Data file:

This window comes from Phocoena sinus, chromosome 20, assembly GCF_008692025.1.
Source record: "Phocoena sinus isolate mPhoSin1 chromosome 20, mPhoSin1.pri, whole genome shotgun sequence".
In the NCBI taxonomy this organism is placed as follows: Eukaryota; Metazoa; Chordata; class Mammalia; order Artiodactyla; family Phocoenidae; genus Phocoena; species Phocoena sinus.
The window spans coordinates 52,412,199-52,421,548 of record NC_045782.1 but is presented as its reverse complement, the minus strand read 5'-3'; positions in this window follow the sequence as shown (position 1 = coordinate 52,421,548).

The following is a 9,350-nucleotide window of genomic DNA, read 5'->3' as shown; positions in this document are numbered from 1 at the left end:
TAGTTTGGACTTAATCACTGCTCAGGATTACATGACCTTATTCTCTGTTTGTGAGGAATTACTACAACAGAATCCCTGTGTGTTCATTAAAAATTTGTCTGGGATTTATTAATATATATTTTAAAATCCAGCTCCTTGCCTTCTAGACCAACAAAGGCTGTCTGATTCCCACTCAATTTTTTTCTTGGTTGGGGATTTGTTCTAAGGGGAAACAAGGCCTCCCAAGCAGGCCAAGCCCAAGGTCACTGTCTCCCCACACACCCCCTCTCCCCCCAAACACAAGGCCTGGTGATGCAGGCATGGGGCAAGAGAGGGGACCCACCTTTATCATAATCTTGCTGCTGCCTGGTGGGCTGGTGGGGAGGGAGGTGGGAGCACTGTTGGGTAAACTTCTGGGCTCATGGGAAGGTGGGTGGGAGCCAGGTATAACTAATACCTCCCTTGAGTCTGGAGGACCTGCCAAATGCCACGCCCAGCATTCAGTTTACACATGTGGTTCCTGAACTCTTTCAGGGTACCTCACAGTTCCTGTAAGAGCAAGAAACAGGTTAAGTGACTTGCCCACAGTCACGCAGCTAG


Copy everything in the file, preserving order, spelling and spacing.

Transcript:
This window comes from Phocoena sinus, chromosome 20, assembly GCF_008692025.1.
Source record: "Phocoena sinus isolate mPhoSin1 chromosome 20, mPhoSin1.pri, whole genome shotgun sequence".
In the NCBI taxonomy this organism is placed as follows: Eukaryota; Metazoa; Chordata; class Mammalia; order Artiodactyla; family Phocoenidae; genus Phocoena; species Phocoena sinus.
The window spans coordinates 52,412,199-52,421,548 of record NC_045782.1 but is presented as its reverse complement, the minus strand read 5'-3'; positions in this window follow the sequence as shown (position 1 = coordinate 52,421,548).

The following is a 9,350-nucleotide window of genomic DNA, read 5'->3' as shown; positions in this document are numbered from 1 at the left end:
TAGTTTGGACTTAATCACTGCTCAGGATTACATGACCTTATTCTCTGTTTGTGAGGAATTACTACAACAGAATCCCTGTGTGTTCATTAAAAATTTGTCTGGGATTTATTAATATATATTTTAAAATCCAGCTCCTTGCCTTCTAGACCAACAAAGGCTGTCTGATTCCCACTCAATTTTTTTCTTGGTTGGGGATTTGTTCTAAGGGGAAACAAGGCCTCCCAAGCAGGCCAAGCCCAAGGTCACTGTCTCCCCACACACCCCCTCTCCCCCCAAACACAAGGCCTGGTGATGCAGGCATGGGGCAAGAGAGGGGACCCACCTTTATCATAATCTTGCTGCTGCCTGGTGGGCTGGTGGGGAGGGAGGTGGGAGCACTGTTGGGTAAACTTCTGGGCTCATGGGAAGGTGGGTGGGAGCCAGGTATAACTAATACCTCCCTTGAGTCTGGAGGACCTGCCAAATGCCACGCCCAGCATTCAGTTTACACATGTGGTTCCTGAACTCTTTCAGGGTACCTCACAGTTCCTGTAAGAGCAAGAAACAGGTTAAGTGACTTGCCCACAGTCACGCAGCTAG